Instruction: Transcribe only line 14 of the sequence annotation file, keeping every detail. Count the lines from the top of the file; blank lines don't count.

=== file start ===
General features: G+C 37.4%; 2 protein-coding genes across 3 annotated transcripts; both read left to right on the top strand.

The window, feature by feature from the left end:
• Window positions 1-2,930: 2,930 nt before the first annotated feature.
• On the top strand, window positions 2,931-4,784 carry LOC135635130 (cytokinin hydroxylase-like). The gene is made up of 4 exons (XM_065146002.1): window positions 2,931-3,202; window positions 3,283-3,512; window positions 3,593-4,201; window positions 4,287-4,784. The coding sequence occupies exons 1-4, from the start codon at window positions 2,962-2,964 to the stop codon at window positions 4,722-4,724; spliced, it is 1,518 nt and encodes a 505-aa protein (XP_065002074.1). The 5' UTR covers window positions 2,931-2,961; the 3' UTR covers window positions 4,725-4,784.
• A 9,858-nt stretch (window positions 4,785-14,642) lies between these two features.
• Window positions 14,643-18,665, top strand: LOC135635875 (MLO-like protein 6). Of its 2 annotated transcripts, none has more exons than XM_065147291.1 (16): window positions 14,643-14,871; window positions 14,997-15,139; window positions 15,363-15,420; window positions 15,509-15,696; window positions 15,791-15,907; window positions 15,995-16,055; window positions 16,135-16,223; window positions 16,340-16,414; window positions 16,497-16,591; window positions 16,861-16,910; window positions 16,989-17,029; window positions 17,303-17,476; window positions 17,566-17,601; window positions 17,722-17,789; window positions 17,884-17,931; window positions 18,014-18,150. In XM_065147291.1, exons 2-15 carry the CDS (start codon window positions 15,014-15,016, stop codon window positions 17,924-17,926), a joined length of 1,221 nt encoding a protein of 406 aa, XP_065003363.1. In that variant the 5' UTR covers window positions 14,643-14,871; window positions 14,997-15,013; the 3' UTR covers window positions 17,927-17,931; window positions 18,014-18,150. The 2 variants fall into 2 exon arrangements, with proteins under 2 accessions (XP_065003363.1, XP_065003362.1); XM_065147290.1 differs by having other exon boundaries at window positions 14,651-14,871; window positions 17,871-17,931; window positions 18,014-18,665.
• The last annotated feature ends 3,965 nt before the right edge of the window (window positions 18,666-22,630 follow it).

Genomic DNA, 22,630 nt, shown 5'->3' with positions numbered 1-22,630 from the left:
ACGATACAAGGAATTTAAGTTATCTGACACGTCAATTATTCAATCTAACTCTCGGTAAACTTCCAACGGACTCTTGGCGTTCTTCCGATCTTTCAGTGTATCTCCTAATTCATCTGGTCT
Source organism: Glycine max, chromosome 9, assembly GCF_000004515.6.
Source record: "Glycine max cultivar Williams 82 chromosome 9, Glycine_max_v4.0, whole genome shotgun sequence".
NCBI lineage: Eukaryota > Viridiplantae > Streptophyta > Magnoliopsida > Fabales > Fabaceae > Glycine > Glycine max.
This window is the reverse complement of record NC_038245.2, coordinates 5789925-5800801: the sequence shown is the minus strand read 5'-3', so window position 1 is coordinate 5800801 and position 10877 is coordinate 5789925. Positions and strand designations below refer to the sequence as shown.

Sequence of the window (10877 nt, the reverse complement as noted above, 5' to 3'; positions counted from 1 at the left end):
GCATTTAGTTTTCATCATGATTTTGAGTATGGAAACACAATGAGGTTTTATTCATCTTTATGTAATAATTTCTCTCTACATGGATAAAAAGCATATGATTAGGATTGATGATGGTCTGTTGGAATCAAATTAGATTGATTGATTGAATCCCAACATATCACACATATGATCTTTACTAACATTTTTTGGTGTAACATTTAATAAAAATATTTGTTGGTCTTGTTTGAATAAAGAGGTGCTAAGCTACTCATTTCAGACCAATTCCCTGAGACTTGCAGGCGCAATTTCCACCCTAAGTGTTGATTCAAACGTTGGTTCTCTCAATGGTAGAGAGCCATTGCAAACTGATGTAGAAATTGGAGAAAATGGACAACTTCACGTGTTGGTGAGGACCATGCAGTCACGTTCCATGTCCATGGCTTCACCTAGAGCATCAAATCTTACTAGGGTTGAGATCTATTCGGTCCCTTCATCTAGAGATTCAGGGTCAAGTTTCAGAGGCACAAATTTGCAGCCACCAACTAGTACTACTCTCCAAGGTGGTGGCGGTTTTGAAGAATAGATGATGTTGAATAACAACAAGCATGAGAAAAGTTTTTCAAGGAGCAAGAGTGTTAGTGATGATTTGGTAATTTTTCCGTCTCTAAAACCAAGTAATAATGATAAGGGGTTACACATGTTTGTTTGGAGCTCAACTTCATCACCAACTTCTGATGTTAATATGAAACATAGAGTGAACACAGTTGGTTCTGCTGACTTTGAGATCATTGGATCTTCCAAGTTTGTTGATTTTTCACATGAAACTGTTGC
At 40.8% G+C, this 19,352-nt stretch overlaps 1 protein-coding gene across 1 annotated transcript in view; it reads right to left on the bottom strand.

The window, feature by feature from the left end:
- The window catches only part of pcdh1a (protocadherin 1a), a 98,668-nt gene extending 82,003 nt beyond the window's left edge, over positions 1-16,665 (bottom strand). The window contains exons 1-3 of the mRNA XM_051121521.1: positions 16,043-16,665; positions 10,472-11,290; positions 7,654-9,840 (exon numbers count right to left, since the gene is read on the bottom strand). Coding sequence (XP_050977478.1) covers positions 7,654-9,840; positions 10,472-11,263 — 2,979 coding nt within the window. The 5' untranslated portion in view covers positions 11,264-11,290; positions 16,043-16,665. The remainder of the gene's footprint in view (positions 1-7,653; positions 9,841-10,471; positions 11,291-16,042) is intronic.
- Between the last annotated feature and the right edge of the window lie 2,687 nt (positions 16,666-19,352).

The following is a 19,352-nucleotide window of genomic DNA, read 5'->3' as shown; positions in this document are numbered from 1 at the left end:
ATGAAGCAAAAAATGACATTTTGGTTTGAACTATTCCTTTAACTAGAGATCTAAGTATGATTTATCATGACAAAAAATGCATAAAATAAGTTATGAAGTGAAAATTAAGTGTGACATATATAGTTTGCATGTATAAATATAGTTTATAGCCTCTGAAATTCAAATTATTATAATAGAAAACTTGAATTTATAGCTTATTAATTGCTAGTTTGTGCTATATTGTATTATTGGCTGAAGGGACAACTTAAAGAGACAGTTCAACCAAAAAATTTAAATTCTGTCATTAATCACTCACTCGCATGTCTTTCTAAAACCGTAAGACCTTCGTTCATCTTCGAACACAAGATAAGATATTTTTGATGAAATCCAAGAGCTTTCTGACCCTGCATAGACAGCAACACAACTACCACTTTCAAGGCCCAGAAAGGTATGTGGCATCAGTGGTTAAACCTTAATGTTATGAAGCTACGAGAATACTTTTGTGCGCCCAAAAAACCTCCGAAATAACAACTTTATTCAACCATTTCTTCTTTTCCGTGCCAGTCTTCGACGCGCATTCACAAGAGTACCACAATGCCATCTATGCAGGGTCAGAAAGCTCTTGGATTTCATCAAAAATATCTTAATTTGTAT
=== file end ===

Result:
Sequence of the window (10877 nt, the reverse complement as noted above, 5' to 3'; positions counted from 1 at the left end):